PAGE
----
Menu
Data breaches nail more US Internet users, regulation support rises

Data breaches nail more US Internet users, regulation support rises

Nearly 80 percent of US Internet users want data-sharing restrictions through government regulation, one survey says

More U.S. Internet users report they have been victims of data breach, while 80 percent want additional restrictions against sharing of online data, according to two surveys released Monday.

While nearly half of all U.S. Internet users avoid at least one type of online service because of privacy concerns, according to a survey by marketing research firm GfK, 18 percent reported as of January that important personal information was stolen from them online, a poll from the Pew Research Center's Internet and American Life Project found. That's an increase from 11 percent last July.

"As online Americans have become ever more engaged with online life, their concerns about the amount of personal information available about them online have shifted as well," Mary Madden, a senior researcher at Pew, wrote in a blog post. "When we look at how broad measures of concern among adults have changed over the past five years, we find that internet users have become more worried about the amount of personal information available about them online."

In January, 50 percent of Pew survey respondents said they were concerned about the amount of personal information available online, compared to just 33 percent in 2009.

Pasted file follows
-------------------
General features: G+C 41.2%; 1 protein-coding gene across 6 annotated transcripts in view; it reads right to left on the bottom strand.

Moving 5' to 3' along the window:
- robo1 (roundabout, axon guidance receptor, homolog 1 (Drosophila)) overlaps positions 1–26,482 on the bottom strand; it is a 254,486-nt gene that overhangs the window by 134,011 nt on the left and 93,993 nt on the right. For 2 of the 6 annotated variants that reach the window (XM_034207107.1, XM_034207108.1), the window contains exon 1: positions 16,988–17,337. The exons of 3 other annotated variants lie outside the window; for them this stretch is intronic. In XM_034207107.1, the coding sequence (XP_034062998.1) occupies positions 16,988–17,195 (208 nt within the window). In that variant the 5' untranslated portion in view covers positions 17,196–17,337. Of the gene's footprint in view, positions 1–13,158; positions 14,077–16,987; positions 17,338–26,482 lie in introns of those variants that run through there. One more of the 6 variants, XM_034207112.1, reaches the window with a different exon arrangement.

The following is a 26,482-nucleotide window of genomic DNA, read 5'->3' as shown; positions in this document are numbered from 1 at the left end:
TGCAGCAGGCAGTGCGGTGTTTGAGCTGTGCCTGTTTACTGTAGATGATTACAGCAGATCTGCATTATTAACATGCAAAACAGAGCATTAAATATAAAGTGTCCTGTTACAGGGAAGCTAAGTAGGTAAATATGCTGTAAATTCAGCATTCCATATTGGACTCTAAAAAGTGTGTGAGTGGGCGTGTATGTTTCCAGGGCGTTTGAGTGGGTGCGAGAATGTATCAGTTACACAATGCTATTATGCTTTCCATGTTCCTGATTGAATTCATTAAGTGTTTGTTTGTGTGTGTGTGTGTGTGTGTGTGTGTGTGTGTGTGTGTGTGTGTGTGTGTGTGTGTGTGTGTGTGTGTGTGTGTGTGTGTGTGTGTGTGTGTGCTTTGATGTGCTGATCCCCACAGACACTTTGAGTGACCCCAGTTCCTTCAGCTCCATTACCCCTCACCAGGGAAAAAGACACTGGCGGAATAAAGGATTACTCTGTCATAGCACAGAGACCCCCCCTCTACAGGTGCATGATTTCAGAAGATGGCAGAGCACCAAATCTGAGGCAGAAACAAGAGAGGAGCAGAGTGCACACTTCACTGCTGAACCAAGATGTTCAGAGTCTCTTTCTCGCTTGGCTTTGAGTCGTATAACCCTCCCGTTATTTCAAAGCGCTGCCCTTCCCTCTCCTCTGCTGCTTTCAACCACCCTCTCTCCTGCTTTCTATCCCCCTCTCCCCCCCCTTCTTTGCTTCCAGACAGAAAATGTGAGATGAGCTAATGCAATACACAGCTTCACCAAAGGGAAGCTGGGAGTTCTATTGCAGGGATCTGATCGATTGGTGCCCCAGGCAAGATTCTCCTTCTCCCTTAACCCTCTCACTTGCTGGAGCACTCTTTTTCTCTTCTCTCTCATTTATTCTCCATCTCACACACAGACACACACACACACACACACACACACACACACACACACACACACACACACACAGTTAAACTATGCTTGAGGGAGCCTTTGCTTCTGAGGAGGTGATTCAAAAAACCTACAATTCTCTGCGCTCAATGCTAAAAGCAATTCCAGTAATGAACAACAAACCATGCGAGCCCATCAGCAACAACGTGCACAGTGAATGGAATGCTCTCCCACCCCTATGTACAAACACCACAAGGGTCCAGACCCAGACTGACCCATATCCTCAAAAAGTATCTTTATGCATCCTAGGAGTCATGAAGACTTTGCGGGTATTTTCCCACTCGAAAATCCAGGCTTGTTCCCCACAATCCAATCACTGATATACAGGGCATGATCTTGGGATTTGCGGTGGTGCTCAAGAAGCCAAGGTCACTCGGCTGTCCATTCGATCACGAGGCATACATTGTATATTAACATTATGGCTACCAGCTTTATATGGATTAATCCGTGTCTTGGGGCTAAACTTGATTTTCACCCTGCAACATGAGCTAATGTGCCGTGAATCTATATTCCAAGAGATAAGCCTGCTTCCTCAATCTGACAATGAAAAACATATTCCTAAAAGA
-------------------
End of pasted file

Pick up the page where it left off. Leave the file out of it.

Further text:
The survey was done before recent revelations of the Heartbleed OpenSSL bug, Madden noted.

The GfK survey, of U.S. Internet users in early March, which found that 48 percent of respondents avoid at least one type of online service because of privacy concerns, also found that 59 percent of those polled are more concerned about online data security than they were a year ago.

Eighteen percent of respondents avoid online auctions, 17 percent avoid online banking, and 16 percent avoid social networks, according to the survey.

As expected, older respondents expressed more worries about online privacy, but members of so-called Generation Z, born after the mid-'90s, generally had greater concerns than the two generations between them and baby boomers, the survey said. One-third of all respondents said they have been affected by the misuse of personal data at least once.

Fifty-four percent, including two-thirds of respondents who are in the baby boom or older generations, said they believe the U.S. government is not doing enough to protect residents' data. Seventy-nine percent of respondents said the U.S. government should have more regulations "preventing organizations from repurposing personal data to third parties."

GfK asked respondents what types of organizations they trusted most to protect their personal data. Doctors and health-care organizations scored the highest, with online payment systems, online retailers and banks also earning the trust of more than 60 percent of respondents.